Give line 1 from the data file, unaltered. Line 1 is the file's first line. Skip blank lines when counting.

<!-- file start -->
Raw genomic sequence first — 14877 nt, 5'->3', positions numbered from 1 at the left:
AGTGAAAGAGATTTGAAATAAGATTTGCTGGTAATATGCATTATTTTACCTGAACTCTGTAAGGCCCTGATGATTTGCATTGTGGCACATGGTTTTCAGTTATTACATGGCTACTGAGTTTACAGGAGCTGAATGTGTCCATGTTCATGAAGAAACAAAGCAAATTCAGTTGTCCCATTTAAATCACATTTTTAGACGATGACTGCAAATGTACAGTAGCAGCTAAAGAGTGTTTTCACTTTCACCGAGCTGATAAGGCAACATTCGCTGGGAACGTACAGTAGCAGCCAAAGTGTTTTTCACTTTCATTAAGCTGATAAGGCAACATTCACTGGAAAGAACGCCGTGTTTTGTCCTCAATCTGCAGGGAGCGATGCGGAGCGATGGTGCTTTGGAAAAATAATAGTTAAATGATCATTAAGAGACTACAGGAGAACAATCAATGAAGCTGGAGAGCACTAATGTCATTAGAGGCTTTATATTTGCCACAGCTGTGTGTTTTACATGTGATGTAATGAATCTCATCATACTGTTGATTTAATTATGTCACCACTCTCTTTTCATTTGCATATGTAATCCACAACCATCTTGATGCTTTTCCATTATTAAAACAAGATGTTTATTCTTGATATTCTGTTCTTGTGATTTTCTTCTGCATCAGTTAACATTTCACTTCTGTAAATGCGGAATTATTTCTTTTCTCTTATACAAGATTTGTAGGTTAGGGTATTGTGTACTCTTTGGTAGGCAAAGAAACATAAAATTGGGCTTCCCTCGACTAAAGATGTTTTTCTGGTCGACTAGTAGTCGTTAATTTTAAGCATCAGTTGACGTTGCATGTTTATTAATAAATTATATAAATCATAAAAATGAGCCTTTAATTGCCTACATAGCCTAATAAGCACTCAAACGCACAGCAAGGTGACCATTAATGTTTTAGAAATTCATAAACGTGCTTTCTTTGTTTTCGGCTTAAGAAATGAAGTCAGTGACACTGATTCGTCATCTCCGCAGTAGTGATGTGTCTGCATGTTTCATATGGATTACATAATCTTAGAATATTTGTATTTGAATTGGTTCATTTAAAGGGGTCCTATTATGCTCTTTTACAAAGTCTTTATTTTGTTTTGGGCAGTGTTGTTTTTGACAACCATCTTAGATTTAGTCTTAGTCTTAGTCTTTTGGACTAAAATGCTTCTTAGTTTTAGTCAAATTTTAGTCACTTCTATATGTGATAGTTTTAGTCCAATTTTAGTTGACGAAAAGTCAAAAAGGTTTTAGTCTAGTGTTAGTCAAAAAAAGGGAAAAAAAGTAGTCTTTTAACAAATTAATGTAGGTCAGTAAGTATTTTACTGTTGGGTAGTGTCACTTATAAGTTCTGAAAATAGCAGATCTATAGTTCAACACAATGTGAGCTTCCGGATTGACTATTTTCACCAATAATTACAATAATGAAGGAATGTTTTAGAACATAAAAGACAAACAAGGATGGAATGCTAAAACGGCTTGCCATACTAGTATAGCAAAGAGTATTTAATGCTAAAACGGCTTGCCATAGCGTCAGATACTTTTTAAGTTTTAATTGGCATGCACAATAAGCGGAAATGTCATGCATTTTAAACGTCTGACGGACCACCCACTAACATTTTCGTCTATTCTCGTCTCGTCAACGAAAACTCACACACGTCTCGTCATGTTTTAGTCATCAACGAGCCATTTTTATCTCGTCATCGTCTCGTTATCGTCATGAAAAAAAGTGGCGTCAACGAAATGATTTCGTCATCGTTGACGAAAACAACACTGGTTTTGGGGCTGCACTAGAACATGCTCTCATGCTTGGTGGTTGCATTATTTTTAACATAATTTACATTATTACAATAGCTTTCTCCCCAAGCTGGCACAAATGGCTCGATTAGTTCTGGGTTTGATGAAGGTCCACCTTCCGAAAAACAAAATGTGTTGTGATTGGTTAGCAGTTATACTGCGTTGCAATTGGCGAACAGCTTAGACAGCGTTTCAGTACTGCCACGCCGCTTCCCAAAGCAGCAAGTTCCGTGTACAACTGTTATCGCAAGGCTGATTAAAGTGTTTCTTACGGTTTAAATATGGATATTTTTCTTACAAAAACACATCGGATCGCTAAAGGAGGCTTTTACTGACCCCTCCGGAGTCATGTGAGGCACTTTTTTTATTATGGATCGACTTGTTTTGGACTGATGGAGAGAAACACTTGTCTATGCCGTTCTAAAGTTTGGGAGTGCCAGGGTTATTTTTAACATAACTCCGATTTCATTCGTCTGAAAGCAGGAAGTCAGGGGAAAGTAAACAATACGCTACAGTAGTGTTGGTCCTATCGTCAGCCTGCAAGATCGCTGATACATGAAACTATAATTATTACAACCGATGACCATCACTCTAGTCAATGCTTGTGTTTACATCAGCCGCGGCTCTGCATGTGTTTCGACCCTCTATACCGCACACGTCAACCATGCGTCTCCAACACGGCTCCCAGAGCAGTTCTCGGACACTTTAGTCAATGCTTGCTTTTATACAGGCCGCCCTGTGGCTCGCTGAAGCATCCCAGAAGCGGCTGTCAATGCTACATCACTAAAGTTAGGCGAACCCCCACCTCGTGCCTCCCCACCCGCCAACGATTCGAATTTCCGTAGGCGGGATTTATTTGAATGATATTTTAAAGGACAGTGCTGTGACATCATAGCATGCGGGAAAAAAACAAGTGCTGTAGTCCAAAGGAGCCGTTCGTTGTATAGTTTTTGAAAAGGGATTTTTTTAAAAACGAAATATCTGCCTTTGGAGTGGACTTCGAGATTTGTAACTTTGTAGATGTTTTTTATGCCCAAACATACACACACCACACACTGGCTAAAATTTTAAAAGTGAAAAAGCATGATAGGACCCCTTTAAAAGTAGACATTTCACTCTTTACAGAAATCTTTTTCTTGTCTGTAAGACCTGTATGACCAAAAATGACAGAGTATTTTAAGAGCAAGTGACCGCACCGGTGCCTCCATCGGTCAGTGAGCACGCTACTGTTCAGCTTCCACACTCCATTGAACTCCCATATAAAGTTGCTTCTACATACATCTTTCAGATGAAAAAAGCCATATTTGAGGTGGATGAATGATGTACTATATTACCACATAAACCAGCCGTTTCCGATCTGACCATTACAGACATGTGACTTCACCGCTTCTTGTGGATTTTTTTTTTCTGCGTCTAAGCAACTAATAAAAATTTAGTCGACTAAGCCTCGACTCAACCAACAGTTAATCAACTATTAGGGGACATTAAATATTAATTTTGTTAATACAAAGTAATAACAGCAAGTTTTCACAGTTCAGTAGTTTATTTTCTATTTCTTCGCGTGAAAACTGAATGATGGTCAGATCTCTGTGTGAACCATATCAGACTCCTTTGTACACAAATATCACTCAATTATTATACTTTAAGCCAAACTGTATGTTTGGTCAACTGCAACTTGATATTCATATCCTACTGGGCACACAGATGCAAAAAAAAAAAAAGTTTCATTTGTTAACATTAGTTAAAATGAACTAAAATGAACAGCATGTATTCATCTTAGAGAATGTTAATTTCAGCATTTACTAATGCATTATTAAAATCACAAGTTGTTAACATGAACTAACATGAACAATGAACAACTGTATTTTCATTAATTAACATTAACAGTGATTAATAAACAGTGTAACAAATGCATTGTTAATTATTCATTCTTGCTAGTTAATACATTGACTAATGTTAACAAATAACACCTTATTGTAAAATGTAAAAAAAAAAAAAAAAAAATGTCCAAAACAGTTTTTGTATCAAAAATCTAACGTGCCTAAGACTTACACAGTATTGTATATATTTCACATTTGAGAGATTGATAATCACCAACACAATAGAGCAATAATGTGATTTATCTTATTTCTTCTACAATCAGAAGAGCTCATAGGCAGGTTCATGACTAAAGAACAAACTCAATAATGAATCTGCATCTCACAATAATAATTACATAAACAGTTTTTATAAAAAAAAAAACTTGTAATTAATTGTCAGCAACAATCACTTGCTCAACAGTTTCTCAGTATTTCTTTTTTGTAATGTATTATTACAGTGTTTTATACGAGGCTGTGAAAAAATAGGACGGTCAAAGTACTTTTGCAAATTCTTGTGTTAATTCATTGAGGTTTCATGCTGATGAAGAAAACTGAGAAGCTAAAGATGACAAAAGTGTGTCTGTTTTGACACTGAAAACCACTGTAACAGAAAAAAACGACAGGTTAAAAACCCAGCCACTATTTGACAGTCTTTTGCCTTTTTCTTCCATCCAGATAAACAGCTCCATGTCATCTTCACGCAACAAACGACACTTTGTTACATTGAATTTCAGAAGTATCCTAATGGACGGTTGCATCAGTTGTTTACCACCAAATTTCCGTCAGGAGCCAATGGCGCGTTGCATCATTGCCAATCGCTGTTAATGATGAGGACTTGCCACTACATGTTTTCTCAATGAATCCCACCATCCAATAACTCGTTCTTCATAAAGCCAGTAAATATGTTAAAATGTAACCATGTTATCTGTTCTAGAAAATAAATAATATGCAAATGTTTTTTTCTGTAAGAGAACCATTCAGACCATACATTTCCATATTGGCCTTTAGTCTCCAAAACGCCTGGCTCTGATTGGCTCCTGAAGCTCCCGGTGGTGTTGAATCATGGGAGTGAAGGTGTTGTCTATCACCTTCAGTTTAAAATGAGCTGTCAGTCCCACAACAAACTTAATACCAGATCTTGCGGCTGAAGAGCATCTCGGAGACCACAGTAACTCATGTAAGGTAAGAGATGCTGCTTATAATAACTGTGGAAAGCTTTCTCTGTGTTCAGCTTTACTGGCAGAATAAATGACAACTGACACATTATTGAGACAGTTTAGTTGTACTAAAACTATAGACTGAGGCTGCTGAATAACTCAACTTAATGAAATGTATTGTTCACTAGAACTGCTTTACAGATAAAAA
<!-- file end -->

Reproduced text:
Raw genomic sequence first — 14877 nt, 5'->3', positions numbered from 1 at the left: